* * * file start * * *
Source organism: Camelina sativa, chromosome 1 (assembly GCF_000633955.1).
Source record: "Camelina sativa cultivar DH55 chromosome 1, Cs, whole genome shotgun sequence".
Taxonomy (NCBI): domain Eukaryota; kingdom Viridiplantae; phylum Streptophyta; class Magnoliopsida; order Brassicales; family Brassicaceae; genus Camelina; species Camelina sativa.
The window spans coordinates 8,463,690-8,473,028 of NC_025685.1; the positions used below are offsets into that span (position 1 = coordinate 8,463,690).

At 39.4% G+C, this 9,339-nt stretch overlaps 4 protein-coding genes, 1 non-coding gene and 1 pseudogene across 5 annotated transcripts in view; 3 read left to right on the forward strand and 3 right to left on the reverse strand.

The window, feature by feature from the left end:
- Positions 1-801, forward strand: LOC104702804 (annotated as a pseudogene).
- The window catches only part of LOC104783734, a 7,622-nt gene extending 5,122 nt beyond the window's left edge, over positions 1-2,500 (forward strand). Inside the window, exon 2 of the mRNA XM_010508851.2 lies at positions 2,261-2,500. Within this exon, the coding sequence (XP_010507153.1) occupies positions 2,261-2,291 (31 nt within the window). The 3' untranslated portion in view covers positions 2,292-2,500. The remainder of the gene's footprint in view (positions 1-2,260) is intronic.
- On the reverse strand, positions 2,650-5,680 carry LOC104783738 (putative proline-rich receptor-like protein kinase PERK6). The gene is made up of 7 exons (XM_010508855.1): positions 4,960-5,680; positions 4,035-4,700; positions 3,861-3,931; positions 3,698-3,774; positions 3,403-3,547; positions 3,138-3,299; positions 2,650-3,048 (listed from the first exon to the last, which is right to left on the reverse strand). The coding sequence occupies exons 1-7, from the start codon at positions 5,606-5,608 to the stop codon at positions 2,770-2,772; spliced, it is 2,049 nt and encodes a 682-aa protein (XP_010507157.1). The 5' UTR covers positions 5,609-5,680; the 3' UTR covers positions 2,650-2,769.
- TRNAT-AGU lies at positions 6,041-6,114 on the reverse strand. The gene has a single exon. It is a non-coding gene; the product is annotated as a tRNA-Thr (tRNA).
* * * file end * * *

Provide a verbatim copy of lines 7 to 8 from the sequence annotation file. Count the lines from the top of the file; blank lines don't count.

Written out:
- Positions 1-801, forward strand: LOC104702804 (annotated as a pseudogene).
- The window catches only part of LOC104783734, a 7,622-nt gene extending 5,122 nt beyond the window's left edge, over positions 1-2,500 (forward strand). Inside the window, exon 2 of the mRNA XM_010508851.2 lies at positions 2,261-2,500. Within this exon, the coding sequence (XP_010507153.1) occupies positions 2,261-2,291 (31 nt within the window). The 3' untranslated portion in view covers positions 2,292-2,500. The remainder of the gene's footprint in view (positions 1-2,260) is intronic.